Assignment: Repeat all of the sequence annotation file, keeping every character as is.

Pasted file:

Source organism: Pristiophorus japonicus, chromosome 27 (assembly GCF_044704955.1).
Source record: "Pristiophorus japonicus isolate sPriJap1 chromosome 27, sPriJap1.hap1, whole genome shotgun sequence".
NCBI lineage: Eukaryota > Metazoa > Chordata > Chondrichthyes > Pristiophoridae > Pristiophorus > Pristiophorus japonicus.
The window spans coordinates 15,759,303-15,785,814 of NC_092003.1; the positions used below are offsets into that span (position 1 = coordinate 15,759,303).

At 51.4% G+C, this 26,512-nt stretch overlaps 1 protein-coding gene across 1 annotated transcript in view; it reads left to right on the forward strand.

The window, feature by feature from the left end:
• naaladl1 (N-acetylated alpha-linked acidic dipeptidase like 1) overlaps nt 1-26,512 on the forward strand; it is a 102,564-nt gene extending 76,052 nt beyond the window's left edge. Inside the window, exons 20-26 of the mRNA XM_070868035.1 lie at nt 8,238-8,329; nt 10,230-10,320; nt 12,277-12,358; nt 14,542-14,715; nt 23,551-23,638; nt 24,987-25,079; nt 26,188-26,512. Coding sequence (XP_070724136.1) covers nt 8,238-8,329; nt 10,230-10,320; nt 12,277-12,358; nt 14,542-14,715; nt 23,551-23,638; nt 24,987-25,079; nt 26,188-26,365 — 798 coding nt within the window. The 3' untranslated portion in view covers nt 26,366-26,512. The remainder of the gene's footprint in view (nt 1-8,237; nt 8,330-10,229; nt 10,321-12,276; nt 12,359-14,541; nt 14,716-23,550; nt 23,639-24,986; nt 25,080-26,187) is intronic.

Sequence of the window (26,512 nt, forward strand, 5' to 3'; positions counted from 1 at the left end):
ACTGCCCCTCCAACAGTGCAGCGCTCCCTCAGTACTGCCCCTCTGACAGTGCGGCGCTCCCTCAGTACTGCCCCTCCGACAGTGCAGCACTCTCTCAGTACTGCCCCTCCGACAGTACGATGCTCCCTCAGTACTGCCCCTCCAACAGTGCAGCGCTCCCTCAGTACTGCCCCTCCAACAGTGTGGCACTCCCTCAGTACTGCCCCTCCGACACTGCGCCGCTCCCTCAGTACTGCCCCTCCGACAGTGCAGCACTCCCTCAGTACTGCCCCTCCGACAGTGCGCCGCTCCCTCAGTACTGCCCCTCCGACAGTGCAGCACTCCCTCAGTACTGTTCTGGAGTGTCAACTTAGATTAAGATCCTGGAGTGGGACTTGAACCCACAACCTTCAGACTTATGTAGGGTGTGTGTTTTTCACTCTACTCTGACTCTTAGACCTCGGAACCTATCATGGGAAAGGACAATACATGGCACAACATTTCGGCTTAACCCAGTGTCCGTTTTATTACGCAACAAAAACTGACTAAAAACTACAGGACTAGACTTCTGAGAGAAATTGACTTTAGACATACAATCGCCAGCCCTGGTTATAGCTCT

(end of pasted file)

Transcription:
Source organism: Pristiophorus japonicus, chromosome 27 (assembly GCF_044704955.1).
Source record: "Pristiophorus japonicus isolate sPriJap1 chromosome 27, sPriJap1.hap1, whole genome shotgun sequence".
NCBI lineage: Eukaryota > Metazoa > Chordata > Chondrichthyes > Pristiophoridae > Pristiophorus > Pristiophorus japonicus.
The window spans coordinates 15,759,303-15,785,814 of NC_092003.1; the positions used below are offsets into that span (position 1 = coordinate 15,759,303).

At 51.4% G+C, this 26,512-nt stretch overlaps 1 protein-coding gene across 1 annotated transcript in view; it reads left to right on the forward strand.

The window, feature by feature from the left end:
• naaladl1 (N-acetylated alpha-linked acidic dipeptidase like 1) overlaps nt 1-26,512 on the forward strand; it is a 102,564-nt gene extending 76,052 nt beyond the window's left edge. Inside the window, exons 20-26 of the mRNA XM_070868035.1 lie at nt 8,238-8,329; nt 10,230-10,320; nt 12,277-12,358; nt 14,542-14,715; nt 23,551-23,638; nt 24,987-25,079; nt 26,188-26,512. Coding sequence (XP_070724136.1) covers nt 8,238-8,329; nt 10,230-10,320; nt 12,277-12,358; nt 14,542-14,715; nt 23,551-23,638; nt 24,987-25,079; nt 26,188-26,365 — 798 coding nt within the window. The 3' untranslated portion in view covers nt 26,366-26,512. The remainder of the gene's footprint in view (nt 1-8,237; nt 8,330-10,229; nt 10,321-12,276; nt 12,359-14,541; nt 14,716-23,550; nt 23,639-24,986; nt 25,080-26,187) is intronic.

Sequence of the window (26,512 nt, forward strand, 5' to 3'; positions counted from 1 at the left end):
ACTGCCCCTCCAACAGTGCAGCGCTCCCTCAGTACTGCCCCTCTGACAGTGCGGCGCTCCCTCAGTACTGCCCCTCCGACAGTGCAGCACTCTCTCAGTACTGCCCCTCCGACAGTACGATGCTCCCTCAGTACTGCCCCTCCAACAGTGCAGCGCTCCCTCAGTACTGCCCCTCCAACAGTGTGGCACTCCCTCAGTACTGCCCCTCCGACACTGCGCCGCTCCCTCAGTACTGCCCCTCCGACAGTGCAGCACTCCCTCAGTACTGCCCCTCCGACAGTGCGCCGCTCCCTCAGTACTGCCCCTCCGACAGTGCAGCACTCCCTCAGTACTGTTCTGGAGTGTCAACTTAGATTAAGATCCTGGAGTGGGACTTGAACCCACAACCTTCAGACTTATGTAGGGTGTGTGTTTTTCACTCTACTCTGACTCTTAGACCTCGGAACCTATCATGGGAAAGGACAATACATGGCACAACATTTCGGCTTAACCCAGTGTCCGTTTTATTACGCAACAAAAACTGACTAAAAACTACAGGACTAGACTTCTGAGAGAAATTGACTTTAGACATACAATCGCCAGCCCTGGTTATAGCTCT